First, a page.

W e hear a lot in business about the importance of the tone at the top in motivating people to do the right thing. What leaders do (not just say) is a defining factor in how the rest of the organization behaves. The right tone is essential not only in setting ethical expectations, but in helping people understand the organization’s priorities.
A top priority at Ernst & Young LLP is retaining and developing our talented and experienced women. With Ernst & Young’s strategy based on people and quality, it makes all the sense in the world for us to focus on growing and advancing women. We are meeting not only our commitment to inclusiveness, but also the demands of our clients, who increasingly tell us they expect to find diversity at the table.
So retaining and developing women just makes great business sense. For Ernst & Young it has paid significant, measurable dividends. A couple of years ago, we created a “flash report” of the benefits from our efforts to retain female client service employees. We found our efforts translated into savings of about $10 million a year—money that otherwise would have been spent recruiting, training and developing new talent.
There are two major reasons for our success in developing and promoting women. First, we focused on providing our women (as well as the men) with the flexibility they need to fulfill their commitments outside the office while succeeding in their work. Second, our engagement in women’s careers has sent a clear message that we believe in them and are ready and willing to invest in their advancement, and they can succeed with us. A recent research report cofunded by Ernst & Young confirmed that not only is flexibility key in keeping talented women on the road to success, but so is active support of their career goals.
Getting the buy-in of senior leaders is not enough—their ownership also is critical; that means not just the support of male leaders, but their involvement and continual innovation. We’ve seen that at Ernst & Young, and from my vantage point as the executive sponsor of our firm’s inclusiveness efforts, I believe it has been essential to our success in developing and retaining women.
An innovator among our senior leaders is Paul Bader, Americas vice-chair/transaction advisory services. While he was New York area managing partner, he created an in-house “Career Watch” program. It ensures top-performing women are assigned to top clients, business development opportunities and projects, and get the opportunities they need to grow and excel—not on the basis of work schedules but, instead, on performance and talent. Reduced workweeks should mean a smaller workload and proportionate pay, but not less interesting work.
Another advocate of women’s development is Michel Lanteigne, who led Ernst & Young’s tax practice in Canada until his retirement. He encouraged women team members to make presentations to senior management, letting them take center stage to showcase their abilities and hone their skills. Currently more than half of the Canadian tax practice leaders are women; two of the three regional tax practice leaders are women; and Michel’s successor as tax managing partner for all of Canada is a woman.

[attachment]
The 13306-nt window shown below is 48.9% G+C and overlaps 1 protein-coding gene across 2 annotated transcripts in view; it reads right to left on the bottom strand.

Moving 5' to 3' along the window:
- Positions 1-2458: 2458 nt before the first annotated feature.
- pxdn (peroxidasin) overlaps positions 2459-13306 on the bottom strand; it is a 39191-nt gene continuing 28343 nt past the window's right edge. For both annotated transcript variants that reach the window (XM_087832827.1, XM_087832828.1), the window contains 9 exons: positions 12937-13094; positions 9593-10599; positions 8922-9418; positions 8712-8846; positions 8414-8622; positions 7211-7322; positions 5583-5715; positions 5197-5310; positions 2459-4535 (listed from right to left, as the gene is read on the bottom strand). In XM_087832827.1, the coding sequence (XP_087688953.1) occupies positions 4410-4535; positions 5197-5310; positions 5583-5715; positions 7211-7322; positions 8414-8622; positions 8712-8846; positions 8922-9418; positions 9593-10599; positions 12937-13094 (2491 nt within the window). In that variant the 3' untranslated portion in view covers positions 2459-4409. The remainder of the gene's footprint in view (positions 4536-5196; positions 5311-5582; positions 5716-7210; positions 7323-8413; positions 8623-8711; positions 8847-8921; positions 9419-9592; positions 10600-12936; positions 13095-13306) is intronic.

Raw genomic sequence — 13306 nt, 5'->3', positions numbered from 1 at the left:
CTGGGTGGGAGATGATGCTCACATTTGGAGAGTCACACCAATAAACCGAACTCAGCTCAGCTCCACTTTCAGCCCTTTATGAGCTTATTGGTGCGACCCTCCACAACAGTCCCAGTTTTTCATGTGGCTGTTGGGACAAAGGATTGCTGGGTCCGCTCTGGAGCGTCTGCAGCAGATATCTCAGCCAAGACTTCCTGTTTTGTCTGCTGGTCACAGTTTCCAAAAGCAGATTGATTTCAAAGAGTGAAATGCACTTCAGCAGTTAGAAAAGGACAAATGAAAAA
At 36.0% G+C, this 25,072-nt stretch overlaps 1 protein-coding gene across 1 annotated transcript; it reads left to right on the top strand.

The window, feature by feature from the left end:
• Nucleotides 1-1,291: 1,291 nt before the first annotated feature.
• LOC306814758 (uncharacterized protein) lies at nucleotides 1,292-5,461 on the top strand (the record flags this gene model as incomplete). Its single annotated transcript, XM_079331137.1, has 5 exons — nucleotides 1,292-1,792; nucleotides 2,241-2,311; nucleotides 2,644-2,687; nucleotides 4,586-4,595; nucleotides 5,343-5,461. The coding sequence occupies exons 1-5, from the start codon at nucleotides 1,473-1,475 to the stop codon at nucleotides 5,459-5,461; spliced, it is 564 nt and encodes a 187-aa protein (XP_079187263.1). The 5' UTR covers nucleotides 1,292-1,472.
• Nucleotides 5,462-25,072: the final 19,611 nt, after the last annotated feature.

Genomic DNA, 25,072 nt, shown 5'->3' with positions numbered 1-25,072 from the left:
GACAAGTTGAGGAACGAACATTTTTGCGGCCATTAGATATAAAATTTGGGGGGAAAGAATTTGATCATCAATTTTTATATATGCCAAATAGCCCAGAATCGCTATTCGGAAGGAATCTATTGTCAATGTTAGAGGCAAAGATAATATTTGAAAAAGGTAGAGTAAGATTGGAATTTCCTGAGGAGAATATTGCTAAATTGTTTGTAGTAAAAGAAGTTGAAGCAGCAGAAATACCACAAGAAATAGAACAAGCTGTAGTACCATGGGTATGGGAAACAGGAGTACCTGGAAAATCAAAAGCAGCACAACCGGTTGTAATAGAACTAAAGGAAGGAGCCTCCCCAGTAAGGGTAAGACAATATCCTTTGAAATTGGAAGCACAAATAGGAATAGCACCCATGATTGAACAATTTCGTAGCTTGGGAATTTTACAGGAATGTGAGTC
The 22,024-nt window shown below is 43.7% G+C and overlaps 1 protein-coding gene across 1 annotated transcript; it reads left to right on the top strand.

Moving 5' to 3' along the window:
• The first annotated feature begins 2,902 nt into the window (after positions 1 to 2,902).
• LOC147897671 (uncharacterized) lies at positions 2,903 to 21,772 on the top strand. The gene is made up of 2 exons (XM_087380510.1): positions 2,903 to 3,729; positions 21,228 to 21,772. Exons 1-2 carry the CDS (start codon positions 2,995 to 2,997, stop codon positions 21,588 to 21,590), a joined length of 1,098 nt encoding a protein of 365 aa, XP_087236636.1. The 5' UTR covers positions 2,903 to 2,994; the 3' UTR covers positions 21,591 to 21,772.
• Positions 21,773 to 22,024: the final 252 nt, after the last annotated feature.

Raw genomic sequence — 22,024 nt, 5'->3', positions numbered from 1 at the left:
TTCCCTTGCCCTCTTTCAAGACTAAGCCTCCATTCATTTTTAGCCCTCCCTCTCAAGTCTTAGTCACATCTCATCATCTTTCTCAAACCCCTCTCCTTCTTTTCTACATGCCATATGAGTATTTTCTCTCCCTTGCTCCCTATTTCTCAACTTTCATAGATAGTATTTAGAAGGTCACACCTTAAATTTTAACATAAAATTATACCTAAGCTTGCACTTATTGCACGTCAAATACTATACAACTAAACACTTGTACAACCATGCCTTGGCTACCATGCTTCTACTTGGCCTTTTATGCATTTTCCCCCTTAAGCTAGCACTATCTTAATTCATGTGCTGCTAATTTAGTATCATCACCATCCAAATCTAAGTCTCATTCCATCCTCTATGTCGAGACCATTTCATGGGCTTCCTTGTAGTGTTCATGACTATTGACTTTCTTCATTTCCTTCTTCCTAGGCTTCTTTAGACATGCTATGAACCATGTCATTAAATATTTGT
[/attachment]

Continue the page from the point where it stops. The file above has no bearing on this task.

David Alexander, our Southwest area managing partner in Dallas, also dedicates serious time to advancement issues. He attends two all-day sessions annually in which people with supervisory duties examine whether the career advancement needs of every female minority manager and senior manager in the geographic area are being met. He also meets twice a year with the area’s principals, partners and directors to discuss women’s issues and vigorously promotes Ernst & Young’s professional women’s network events.
These are just a few of the male leaders who not only support but also innovate and lead our efforts to create the right environment for that advancement.
If all of us work hard to help women and minorities find their place in all our organizations, everyone will prosper. I firmly believe in that—not only as the right thing to do, but also as a business imperative.
HOW TO SUPPORT FEMALE TALENT
Ask women and minorities for their points of view—with the goal of more frequent and candid conversations on a variety of topics.
Don’t assume that a woman with young children won’t or can’t travel.
Don’t assume “what kind of person” a client will want on a project.
Encourage managers to put together diverse slates of names when they are assembling teams.
Offer honest, timely and constructive feedback to women and minorities so they will recognize their development needs.
Become a role model and mentor. Talk about the ideals of flexibility and diversity and do things that are consistent with what you’re saying. If you get a new insight about flexibility or diversity, share it with others—especially male colleagues.
Invite women and minorities to go with you in a variety of professional settings. Offer them chances to make presentations and meet influential people.
|The Track Record |
In 1996, 5% of Ernst & Young partners were women; today women make up 13% of the partner level—an increase of 160%.
In 1996, 30% of Ernst & Young managers and senior managers were women; today women make up 39% of those management levels.